Festivals

Day 3 at DIFF

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Dubai, United Arab Emirates

The Raliway Man
Clear blue skies and a slightly chilly wind made for beautiful weather on day 3 of Dubai International Film Festival. It was a great setting to watch the lovely new Jason Reitman film, Labor Day, starring Kate Winslet, Josh Brolin, and young actor Gattlin Griffith. At its core, Labor Day is a love story. It’s about needing love, giving love, and the love of love. The storyline begins when Adele (Winslet) and her son Henry (Griffith) encounter a fugitive named Frank, (Brolin) who thrusts himself into their sheltered world. Serving a prison sentence for murder, Frank seems volatile at first but as he hides out at Adele and Henry’s house, he slowly gains their trust. The three then form an unlikely bond of love and friendship within their cocoon of safety from the outside world.

Reitman’s films usually are very character driven and Labor Day is no different. The desires of the three, each for their own type of love, makes their story layered and believable. Combined with the scenic setting of a quaint New Hampshire town, and an emotionally subtle score, Labor Day is a lyrical film that resonates on the vulnerable scale of human emotion.

And speaking of vulnerability, and love, the second film I saw yesterday, The Railway Man, tackled these themes but in a very different way. This film tells the story of Eric Lomax who meets and falls in love with Patti. Their romance is almost a fairytale, until on their wedding night, Eric has a terrible nightmare flashback of his time as a prison of war. While Patti tries to uncover the truth and Eric struggles to keep his life under control, his past begins to unfold in a parallel narrative, revealing the torture he experienced at the hands of ruthless Japanese commander named Nagese, while working on the Thai-Burma railway.

As harrowing as the tale is, there is a motivating factor of reconciliation of the past so Eric and Patti can move on and have a life of love together. Colin Firth and Jeremy Irvine, who play the old and young Eric Lomax, deliver the performance with such vulnerability it is often terrifying. But what is most unbelievable is how the film was based on a true story. Normally when film’s are “based on a true story” you often wonder how much of it is real. Thankfully, I had the pleasure of sitting for a Q&A with the director of The Railway Man, Jonathan Teplitzky, after the screening.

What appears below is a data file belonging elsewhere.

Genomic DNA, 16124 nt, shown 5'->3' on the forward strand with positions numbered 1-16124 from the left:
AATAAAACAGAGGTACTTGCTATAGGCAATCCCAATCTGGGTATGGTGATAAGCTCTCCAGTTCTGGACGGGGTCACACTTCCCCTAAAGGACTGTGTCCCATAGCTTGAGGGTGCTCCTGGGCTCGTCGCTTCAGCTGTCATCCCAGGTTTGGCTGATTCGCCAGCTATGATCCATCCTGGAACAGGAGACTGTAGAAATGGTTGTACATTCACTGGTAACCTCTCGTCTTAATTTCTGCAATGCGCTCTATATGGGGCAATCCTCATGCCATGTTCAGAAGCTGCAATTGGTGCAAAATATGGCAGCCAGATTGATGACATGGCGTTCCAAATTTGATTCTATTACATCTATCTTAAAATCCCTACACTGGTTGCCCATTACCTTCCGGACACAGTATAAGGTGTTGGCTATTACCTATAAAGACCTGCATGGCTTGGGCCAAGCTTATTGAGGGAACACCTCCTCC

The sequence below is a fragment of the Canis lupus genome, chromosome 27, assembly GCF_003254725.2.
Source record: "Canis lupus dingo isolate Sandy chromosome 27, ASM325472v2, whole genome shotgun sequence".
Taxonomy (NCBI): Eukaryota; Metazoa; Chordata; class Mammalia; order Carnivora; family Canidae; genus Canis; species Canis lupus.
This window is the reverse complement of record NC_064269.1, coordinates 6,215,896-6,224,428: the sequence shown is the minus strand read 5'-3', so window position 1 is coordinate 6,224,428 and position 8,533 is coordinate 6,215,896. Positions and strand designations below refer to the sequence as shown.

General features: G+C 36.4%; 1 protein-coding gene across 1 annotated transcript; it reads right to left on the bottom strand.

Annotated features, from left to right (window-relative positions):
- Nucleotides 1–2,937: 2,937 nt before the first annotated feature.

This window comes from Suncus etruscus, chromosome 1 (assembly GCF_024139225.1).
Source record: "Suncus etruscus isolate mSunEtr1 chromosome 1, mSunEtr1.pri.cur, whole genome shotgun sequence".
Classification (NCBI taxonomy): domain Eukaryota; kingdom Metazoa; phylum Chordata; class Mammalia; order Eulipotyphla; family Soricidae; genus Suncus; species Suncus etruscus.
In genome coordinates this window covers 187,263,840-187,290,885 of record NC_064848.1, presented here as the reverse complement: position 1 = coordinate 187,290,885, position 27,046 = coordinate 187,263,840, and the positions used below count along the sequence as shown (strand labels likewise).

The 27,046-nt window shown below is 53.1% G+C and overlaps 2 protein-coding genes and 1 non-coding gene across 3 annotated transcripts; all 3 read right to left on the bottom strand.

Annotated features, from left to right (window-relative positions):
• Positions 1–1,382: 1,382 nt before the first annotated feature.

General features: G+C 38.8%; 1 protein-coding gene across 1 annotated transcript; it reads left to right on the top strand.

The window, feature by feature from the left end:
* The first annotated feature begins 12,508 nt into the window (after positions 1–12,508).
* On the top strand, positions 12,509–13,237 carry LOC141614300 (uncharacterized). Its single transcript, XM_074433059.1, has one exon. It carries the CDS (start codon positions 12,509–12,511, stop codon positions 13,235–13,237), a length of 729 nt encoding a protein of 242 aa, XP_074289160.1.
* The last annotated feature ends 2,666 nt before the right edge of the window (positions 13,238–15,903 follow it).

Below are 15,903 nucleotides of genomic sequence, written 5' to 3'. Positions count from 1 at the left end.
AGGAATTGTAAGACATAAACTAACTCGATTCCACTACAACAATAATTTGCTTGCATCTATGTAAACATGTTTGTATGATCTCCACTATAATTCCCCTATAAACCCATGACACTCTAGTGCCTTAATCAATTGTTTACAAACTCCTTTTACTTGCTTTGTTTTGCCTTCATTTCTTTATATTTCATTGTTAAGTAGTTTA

Jonathan related the involvement of the real Eric and Patti Lomax and assured the audience to the authenticity of the film’s recount. The film took 15 years from its inception to get to the screen. Over that time, the filmmakers and the Lomax’s formed a close relationship,  developing the story from Eric’s initial book of the events to the screenplay, and finally the film. To help make the film stay as true to life as possible, many of the scenes of the railway were shot on real sections of it in Burma. The team also had real prisoners of war visit the sets, who Jonathan says were “chilled to see how real to life it was”.

It was really great to hear how passionate Jonathan was about the project, and how close he actually became to the Lomax’s, especially with Eric, who sadly passed away last year. When asked what drew Jonathan to the project, he responded by saying how it was difficult not to connect very quickly with the story on a very human level. He said it shows the best and worst of human nature, and what humans are capable of.

His answer is simple but eloquently encapsulates the film. Although the film certainly covers a tough subject, particularly if you haven’t heard of the Thai-Burma railway, it is definitely worth a watch. I’m also hoping this film will have helped to thicken my skin a bit for Day 4’s screening of 12 Years a Slave, which I’m sure will be even more harrowing. By Sara Castillo. 

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